We weren't surprised when the kvass we brewed based on East End's recipe went sour, with the minimal hopping, low gravity starchy wort, and bread yeast it was something we suspected might happen. Luckily a low gravity, lightly hopped beer makes for a good base for sour flavors (as we tasted at East End in a sample of unintentionally sour Kvass).
East End Kvass Clone
Appearance – Surprisingly clear (but still slightly hazy) pale orange. The thin white head floating on top has poor retention. The beer has gotten much clearer over the last few weeks as the yeast and the starches from the bread have slowly settled to the bottoms of the bottles.
Smell – Caraway is the first thing I get, as well as a yeasty/bready malt character. There is a sour, yogurtish component to the aroma as well.
Taste – Tangy lactic acidity followed by warm bread crust maltiness. The caraway comes in the finish, but it isn't as strong as in the aroma. The acidity isn't especially strong, just enough to make for a bright, interesting beer.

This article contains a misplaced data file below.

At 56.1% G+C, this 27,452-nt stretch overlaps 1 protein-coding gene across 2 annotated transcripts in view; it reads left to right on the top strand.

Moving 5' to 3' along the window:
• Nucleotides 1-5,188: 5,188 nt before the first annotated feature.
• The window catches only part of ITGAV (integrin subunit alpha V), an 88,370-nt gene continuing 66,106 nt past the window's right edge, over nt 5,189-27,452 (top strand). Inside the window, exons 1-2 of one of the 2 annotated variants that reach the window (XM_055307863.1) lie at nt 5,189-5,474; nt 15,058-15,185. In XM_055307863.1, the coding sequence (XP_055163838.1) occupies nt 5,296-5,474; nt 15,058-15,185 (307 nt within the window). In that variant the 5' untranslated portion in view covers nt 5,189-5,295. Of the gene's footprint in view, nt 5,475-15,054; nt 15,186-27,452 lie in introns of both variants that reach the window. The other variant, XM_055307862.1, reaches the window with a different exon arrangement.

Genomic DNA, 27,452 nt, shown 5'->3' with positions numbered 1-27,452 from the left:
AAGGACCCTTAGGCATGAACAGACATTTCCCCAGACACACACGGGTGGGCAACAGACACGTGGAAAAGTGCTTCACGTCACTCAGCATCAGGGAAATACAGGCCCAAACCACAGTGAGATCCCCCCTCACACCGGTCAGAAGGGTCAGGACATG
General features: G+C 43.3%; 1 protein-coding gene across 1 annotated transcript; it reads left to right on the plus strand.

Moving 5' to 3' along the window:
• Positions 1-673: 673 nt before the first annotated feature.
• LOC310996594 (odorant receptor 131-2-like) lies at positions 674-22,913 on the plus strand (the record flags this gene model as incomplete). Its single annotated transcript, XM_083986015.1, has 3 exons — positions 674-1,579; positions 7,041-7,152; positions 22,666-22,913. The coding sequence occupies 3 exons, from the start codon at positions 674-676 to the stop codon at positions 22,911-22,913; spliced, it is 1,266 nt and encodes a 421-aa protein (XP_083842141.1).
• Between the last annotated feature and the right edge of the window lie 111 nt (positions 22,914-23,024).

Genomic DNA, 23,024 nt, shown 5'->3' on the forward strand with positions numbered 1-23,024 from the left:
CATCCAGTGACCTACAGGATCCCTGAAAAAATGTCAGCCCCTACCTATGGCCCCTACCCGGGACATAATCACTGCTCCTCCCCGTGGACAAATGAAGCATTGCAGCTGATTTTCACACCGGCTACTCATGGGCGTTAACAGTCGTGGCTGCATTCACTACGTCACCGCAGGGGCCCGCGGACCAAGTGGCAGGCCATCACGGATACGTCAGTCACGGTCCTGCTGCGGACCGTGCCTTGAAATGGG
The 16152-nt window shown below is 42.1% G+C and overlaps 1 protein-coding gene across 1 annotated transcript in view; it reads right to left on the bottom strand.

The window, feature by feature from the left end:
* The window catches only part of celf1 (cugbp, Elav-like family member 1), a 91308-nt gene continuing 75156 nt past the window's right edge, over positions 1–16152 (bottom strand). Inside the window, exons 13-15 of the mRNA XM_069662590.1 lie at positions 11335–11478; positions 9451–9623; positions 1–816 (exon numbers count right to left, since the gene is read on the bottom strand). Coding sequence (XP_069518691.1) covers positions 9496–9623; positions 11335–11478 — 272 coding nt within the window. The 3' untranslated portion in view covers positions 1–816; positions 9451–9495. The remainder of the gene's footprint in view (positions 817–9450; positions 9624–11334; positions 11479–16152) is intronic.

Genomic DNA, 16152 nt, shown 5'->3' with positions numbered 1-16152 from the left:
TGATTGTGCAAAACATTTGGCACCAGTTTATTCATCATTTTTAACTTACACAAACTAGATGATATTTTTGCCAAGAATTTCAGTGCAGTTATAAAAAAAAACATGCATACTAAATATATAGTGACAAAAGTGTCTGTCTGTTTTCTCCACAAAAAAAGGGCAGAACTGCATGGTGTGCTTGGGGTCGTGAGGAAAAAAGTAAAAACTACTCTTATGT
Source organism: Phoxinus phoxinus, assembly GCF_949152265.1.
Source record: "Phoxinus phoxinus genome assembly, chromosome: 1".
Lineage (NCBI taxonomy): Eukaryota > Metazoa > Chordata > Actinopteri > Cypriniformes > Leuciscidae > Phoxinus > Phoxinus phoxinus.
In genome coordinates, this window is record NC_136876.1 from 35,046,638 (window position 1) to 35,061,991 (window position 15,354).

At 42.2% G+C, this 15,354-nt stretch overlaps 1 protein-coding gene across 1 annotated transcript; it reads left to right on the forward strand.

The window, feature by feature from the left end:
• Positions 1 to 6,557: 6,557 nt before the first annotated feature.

Mouthfeel – Medium body, with moderate carbonation. The body is thicker than you'd expect for such a low gravity beer.
Drinkability & Notes – A refreshing beer that is easier to drink than the highly acidic Berliner Weisses that I tend to make. I'd be interested to see if this method (minimal hopping and fermenting with bread yeast, could work for other sorts of low gravity sours).